By - King Stubb & Kasiva on December 15, 2022
The Ministry of Corporate Affairs (MCA) recently notified the Companies (Incorporation) Third Amendment Rules, 2022 (The Amendment). Through this notification, the Ministry has undertaken stringent measures to ensure a proper and unambiguous procedure for physical verification of the registered offices of companies to eliminate shell companies and dormant firms.
In furtherance of the same, the Registrar of Companies (ROC) shall impose heavy penalties on companies and their directors for non-maintaining of registered companies. One such instance was with M/s. Chakra Vision Mutual Benefits India Limited, wherein the ROC imposed a penalty of 1 lakh on the company and 1 lakh each on the 3 directors for non-compliance with Section 12(1) and 12(4) of the Companies Act, 2013.
Every company that is incorporated under the Companies Act, 2013 is required to have its registered office within 30 days of incorporation. A Registered Office is where all communications and notices pertaining to the company are sent by any person/government/ non-government/regulatory bodies. It is the principal place of business that maintains all necessary documents. According to the address of the registered office, the company decides which ROC to submit the incorporation documents to.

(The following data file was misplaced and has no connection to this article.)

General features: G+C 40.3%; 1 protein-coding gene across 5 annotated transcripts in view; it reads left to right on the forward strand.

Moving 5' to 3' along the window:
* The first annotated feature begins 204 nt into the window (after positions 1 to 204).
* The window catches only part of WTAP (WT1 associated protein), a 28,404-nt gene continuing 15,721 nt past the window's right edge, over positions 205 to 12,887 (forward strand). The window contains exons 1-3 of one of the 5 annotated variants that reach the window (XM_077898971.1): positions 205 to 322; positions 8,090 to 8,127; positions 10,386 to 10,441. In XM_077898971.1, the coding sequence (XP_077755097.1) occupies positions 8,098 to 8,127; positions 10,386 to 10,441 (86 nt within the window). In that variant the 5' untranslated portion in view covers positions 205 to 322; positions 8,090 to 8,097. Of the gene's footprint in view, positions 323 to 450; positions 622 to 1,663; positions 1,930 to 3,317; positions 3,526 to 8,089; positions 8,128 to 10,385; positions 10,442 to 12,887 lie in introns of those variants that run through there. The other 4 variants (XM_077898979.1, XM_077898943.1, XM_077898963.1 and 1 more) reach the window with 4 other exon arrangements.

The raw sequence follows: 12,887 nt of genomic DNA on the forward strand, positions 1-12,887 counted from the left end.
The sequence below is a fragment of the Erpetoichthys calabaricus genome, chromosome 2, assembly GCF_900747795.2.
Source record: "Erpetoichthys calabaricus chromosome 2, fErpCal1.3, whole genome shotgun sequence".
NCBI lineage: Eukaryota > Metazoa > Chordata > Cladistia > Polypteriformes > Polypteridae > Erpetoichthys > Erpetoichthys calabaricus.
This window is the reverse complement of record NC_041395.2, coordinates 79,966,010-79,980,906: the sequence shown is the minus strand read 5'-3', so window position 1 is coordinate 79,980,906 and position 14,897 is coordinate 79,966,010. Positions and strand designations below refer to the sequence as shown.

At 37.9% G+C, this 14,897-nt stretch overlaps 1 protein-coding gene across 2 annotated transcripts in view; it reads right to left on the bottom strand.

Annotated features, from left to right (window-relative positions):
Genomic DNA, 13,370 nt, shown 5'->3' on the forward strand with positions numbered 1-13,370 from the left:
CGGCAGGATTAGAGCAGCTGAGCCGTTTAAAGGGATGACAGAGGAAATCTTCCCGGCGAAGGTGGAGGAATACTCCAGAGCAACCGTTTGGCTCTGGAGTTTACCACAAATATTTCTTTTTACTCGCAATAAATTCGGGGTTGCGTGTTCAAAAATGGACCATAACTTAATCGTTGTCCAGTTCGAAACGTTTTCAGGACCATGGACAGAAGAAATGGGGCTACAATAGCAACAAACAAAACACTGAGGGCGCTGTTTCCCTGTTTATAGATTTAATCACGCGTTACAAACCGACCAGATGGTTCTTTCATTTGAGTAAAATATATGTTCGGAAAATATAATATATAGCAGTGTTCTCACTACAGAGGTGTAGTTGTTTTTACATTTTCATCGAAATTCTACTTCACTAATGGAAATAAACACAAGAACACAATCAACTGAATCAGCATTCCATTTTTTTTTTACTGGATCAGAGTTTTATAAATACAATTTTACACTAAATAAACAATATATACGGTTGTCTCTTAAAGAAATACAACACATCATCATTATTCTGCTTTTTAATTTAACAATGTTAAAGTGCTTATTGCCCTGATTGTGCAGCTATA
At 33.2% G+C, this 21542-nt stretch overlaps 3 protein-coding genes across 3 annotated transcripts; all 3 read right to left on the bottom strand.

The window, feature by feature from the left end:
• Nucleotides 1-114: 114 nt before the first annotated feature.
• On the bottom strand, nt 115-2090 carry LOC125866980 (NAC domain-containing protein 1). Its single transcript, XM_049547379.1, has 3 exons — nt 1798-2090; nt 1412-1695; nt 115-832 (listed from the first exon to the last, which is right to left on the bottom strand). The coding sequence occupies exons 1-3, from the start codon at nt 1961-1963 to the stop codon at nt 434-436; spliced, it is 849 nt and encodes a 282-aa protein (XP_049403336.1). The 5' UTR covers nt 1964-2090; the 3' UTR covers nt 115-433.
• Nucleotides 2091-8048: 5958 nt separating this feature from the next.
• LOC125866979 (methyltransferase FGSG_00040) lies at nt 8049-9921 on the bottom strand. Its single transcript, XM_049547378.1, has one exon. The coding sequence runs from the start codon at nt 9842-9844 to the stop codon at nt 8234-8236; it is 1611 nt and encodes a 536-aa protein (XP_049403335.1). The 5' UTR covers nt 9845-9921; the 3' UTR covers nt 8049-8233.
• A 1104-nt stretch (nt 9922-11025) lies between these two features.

Section 12 of the Companies Act provides that a company must have a registered office that is capable of receiving all communications and notices. This is a mandatory legal requirement for every company.
Apart from it being a legal requirement, having a registered office is imperative for any company. Companies are required to print their name and the registered office address and keep the same printed or affixed on the outside of every office or place of business of the Company, in a conspicuous position and in legible letters. In case the characters printed or affixed are not those of the language which is commonly used in the locality, then the same must also be printed or affixed in the local language.
Further, companies must get their name and registered office address and other prescribed details on several company-related official documents such as letterheads, bills of exchange, and so on. Once a company has a registered office, it can open offices at additional locations without any intimation to the ROC. Hence, having a registered office provides legitimacy to a Company and furthers its credibility in the minds of the general public who may want to invest or enter into business transactions with the company.
The companies must ensure due compliance with the requirements of the registered office as provided under the Companies Act, in the absence of which, they shall be liable for penalties.